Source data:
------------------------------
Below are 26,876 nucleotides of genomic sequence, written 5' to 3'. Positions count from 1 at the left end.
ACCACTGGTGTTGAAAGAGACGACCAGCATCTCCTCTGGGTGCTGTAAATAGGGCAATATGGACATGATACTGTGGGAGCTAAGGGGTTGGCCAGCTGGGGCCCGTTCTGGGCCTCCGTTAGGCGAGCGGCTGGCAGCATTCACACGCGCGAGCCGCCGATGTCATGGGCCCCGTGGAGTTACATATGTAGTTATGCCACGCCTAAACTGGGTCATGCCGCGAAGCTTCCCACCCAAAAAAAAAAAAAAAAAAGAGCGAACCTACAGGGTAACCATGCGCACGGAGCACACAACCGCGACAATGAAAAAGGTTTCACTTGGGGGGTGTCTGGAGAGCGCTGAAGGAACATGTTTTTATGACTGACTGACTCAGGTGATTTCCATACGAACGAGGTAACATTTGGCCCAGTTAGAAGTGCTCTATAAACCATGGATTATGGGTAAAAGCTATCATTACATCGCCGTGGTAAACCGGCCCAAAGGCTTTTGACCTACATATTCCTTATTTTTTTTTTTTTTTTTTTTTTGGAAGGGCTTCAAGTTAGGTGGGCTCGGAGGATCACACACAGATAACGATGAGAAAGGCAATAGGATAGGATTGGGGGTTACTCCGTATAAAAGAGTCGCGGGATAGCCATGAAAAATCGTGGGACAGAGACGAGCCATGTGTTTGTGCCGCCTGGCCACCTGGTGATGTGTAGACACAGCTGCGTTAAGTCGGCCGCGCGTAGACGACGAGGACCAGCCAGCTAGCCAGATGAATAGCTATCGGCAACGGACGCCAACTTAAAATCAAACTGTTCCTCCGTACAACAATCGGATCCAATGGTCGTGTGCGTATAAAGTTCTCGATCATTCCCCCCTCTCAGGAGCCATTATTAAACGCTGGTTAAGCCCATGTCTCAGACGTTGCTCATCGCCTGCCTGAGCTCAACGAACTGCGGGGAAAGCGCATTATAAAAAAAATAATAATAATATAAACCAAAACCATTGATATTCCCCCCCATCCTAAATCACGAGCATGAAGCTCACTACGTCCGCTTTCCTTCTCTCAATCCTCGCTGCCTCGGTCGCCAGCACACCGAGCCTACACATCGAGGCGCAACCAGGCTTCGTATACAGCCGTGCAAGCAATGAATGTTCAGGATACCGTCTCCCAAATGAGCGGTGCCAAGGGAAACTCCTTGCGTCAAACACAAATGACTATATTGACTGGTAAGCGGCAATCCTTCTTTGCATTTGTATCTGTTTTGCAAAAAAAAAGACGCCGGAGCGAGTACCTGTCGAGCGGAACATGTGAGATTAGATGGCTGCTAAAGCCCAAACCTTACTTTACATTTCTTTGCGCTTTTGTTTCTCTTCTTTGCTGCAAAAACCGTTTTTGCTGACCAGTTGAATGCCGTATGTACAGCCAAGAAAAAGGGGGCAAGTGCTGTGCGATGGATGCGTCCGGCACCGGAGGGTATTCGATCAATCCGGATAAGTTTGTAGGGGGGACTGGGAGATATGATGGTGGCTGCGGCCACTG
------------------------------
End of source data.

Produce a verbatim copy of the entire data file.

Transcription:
Below are 26,876 nucleotides of genomic sequence, written 5' to 3'. Positions count from 1 at the left end.
ACCACTGGTGTTGAAAGAGACGACCAGCATCTCCTCTGGGTGCTGTAAATAGGGCAATATGGACATGATACTGTGGGAGCTAAGGGGTTGGCCAGCTGGGGCCCGTTCTGGGCCTCCGTTAGGCGAGCGGCTGGCAGCATTCACACGCGCGAGCCGCCGATGTCATGGGCCCCGTGGAGTTACATATGTAGTTATGCCACGCCTAAACTGGGTCATGCCGCGAAGCTTCCCACCCAAAAAAAAAAAAAAAAAAGAGCGAACCTACAGGGTAACCATGCGCACGGAGCACACAACCGCGACAATGAAAAAGGTTTCACTTGGGGGGTGTCTGGAGAGCGCTGAAGGAACATGTTTTTATGACTGACTGACTCAGGTGATTTCCATACGAACGAGGTAACATTTGGCCCAGTTAGAAGTGCTCTATAAACCATGGATTATGGGTAAAAGCTATCATTACATCGCCGTGGTAAACCGGCCCAAAGGCTTTTGACCTACATATTCCTTATTTTTTTTTTTTTTTTTTTTTTGGAAGGGCTTCAAGTTAGGTGGGCTCGGAGGATCACACACAGATAACGATGAGAAAGGCAATAGGATAGGATTGGGGGTTACTCCGTATAAAAGAGTCGCGGGATAGCCATGAAAAATCGTGGGACAGAGACGAGCCATGTGTTTGTGCCGCCTGGCCACCTGGTGATGTGTAGACACAGCTGCGTTAAGTCGGCCGCGCGTAGACGACGAGGACCAGCCAGCTAGCCAGATGAATAGCTATCGGCAACGGACGCCAACTTAAAATCAAACTGTTCCTCCGTACAACAATCGGATCCAATGGTCGTGTGCGTATAAAGTTCTCGATCATTCCCCCCTCTCAGGAGCCATTATTAAACGCTGGTTAAGCCCATGTCTCAGACGTTGCTCATCGCCTGCCTGAGCTCAACGAACTGCGGGGAAAGCGCATTATAAAAAAAATAATAATAATATAAACCAAAACCATTGATATTCCCCCCCATCCTAAATCACGAGCATGAAGCTCACTACGTCCGCTTTCCTTCTCTCAATCCTCGCTGCCTCGGTCGCCAGCACACCGAGCCTACACATCGAGGCGCAACCAGGCTTCGTATACAGCCGTGCAAGCAATGAATGTTCAGGATACCGTCTCCCAAATGAGCGGTGCCAAGGGAAACTCCTTGCGTCAAACACAAATGACTATATTGACTGGTAAGCGGCAATCCTTCTTTGCATTTGTATCTGTTTTGCAAAAAAAAAGACGCCGGAGCGAGTACCTGTCGAGCGGAACATGTGAGATTAGATGGCTGCTAAAGCCCAAACCTTACTTTACATTTCTTTGCGCTTTTGTTTCTCTTCTTTGCTGCAAAAACCGTTTTTGCTGACCAGTTGAATGCCGTATGTACAGCCAAGAAAAAGGGGGCAAGTGCTGTGCGATGGATGCGTCCGGCACCGGAGGGTATTCGATCAATCCGGATAAGTTTGTAGGGGGGACTGGGAGATATGATGGTGGCTGCGGCCACTG